14 Women With A Sense Of Duty from How The Monkees Changed Television [Video] (0:53)

Rosanne Welch, PhD, Author of Why The Monkees Matter, presents “How The Monkees Changed Television” at a Cal State Fullerton Lunch Lecture on May 8, 2018.

In this talk, she shows how The Monkees, and specifically their presence on television, set the stage for large changes to come in the late 1960s.

 

Transcript

In this case, we are looking at Princess Bettina of Harmonica. She’s the first character that we meet — the first female in the pilot episode — take that back — the first episode that aired. The Pilot was not the first episode that aired because they felt it was too different from what the show became. So this was about the 6th one that was filmed and it became the first one on the air. So here it’s called Royal Flush and Princess Bettina comes to the United States and it turns out her guardian is trying to kill her because at the stroke of her 18th birthday she takes over the kingdom and he doesn’t get to be in charge anymore. So, of course, Davy saves her life on the beach from drowning in a little bikini thing, but at the end of the episode he asks her to stay with him here in the United States and she says no because I have responsibilities for the welfare of my people.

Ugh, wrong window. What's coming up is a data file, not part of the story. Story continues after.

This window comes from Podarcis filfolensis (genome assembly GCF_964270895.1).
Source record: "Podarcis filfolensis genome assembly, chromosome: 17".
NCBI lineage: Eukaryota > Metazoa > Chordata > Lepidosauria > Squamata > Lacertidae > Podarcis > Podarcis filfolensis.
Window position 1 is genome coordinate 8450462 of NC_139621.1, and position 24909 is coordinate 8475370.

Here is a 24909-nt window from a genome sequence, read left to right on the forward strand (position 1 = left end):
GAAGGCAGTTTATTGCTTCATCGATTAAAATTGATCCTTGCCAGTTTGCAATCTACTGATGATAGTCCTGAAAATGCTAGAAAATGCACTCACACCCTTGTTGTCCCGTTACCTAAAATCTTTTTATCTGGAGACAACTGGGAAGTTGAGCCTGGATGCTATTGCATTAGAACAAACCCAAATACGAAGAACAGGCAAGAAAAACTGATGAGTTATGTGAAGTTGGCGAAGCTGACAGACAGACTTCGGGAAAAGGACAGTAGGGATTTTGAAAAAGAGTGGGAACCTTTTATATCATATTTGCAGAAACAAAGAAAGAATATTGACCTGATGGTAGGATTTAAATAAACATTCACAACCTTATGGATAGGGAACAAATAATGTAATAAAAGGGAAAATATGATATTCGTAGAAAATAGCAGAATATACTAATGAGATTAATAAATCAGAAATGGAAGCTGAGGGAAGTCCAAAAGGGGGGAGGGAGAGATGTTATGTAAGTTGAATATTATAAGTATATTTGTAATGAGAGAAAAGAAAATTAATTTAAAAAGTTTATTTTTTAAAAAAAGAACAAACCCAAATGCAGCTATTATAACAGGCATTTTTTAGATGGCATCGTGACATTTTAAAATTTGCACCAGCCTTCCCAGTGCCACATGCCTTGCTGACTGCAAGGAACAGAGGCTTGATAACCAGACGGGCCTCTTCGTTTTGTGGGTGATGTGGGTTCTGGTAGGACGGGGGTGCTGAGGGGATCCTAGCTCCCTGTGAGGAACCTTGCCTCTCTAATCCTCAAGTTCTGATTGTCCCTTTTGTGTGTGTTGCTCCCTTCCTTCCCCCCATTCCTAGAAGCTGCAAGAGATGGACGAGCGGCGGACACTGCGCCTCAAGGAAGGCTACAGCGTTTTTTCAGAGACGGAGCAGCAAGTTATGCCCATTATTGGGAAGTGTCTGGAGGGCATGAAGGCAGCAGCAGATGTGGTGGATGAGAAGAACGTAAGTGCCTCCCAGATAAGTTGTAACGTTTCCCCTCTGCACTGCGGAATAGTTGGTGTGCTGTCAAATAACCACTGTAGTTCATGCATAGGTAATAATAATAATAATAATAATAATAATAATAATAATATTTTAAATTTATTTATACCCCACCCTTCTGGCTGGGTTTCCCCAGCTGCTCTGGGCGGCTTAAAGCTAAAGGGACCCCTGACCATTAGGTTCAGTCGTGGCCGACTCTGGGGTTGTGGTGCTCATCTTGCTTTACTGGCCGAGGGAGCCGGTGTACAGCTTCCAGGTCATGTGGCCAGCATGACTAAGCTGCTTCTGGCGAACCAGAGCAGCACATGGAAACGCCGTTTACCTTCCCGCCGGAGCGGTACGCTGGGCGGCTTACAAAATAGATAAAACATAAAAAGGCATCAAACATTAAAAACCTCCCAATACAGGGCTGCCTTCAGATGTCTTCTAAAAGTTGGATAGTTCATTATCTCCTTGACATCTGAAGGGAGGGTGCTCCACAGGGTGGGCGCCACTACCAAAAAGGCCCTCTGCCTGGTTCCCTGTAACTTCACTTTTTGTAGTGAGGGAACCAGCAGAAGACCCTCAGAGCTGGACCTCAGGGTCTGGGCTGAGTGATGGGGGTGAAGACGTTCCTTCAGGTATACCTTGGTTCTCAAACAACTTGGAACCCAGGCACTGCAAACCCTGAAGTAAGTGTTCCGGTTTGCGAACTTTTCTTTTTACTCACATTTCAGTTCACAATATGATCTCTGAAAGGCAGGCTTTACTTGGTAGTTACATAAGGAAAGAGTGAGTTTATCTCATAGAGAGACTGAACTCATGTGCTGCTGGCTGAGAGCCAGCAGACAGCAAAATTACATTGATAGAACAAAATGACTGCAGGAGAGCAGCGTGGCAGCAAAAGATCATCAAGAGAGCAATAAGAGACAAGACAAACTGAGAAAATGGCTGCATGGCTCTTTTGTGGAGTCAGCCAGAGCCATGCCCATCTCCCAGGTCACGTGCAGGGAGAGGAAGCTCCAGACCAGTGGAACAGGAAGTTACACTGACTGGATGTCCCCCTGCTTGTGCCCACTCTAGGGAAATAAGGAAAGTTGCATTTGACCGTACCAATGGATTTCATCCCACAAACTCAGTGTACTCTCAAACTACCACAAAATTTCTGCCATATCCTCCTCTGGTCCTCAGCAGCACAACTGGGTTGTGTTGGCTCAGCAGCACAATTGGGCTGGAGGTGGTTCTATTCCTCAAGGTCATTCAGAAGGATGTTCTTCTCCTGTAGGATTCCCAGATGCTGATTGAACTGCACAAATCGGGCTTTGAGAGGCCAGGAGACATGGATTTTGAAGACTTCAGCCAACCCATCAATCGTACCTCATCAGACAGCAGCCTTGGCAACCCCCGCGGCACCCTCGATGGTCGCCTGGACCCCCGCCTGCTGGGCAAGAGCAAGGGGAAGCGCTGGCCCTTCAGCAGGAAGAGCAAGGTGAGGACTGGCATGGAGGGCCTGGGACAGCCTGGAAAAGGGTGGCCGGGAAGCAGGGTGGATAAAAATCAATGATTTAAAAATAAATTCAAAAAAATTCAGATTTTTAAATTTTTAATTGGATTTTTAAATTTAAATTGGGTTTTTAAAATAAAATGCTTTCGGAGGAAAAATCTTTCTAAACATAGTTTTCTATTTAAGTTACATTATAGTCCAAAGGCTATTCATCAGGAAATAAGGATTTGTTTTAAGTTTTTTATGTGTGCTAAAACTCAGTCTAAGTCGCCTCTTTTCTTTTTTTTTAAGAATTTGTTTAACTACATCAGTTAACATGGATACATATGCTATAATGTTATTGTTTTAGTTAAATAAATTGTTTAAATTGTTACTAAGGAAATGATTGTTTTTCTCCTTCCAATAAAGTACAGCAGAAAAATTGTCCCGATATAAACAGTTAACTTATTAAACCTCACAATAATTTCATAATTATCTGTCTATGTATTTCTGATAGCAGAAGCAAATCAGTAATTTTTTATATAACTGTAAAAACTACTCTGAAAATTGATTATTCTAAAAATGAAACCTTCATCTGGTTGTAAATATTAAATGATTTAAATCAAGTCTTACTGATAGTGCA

Why The Monkees Matter: Teenagers, Television and American Pop Culture

    

McFarland (Direct from Publisher) | Amazon | Kindle Edition | Nook Edition

Want to use “Why The Monkees Matter” in your classroom?

Order Examination Copies, Library and Campus Bookstore orders directly from McFarland

McFarland Company logo


About Rosanne Welch, PhD

Rosanne Welch, PhD is a writer, producer and university professor with credits that include Beverly Hills 90210, Picket Fences, Touched by an Angel and ABC NEWS/Nightline. Other books include Why The Monkees Matter: Teenagers, Television and American Pop Culture (McFarland, 2017) and Women in American History: A Social, Political, and Cultural Encyclopedia and Document Collection (ABC-CLIO, 2017), named to the 2018 Outstanding References Sources List, by the Reference and User Services Association (RUSA), a division of the American Library Association. Welch has also published chapters in Torchwood Declassified: Investigating Mainstream Cult Television (I.B.Tauris) and The American Civil War on Film and TV: Blue and Gray in Black and White and Color (Lexington Books, 2018) and essays in Doctor Who and Race: An Anthology and Outside In Makes it So, and Outside in Boldly Goes (both edited by Robert Smith). By day she teaches courses on the history of screenwriting and on television writing for the Stephens College MFA in Screenwriting programs. Her talk “The Importance of Having a Female Voice in the Room” at the 2016 TEDxCPP is available on YouTube.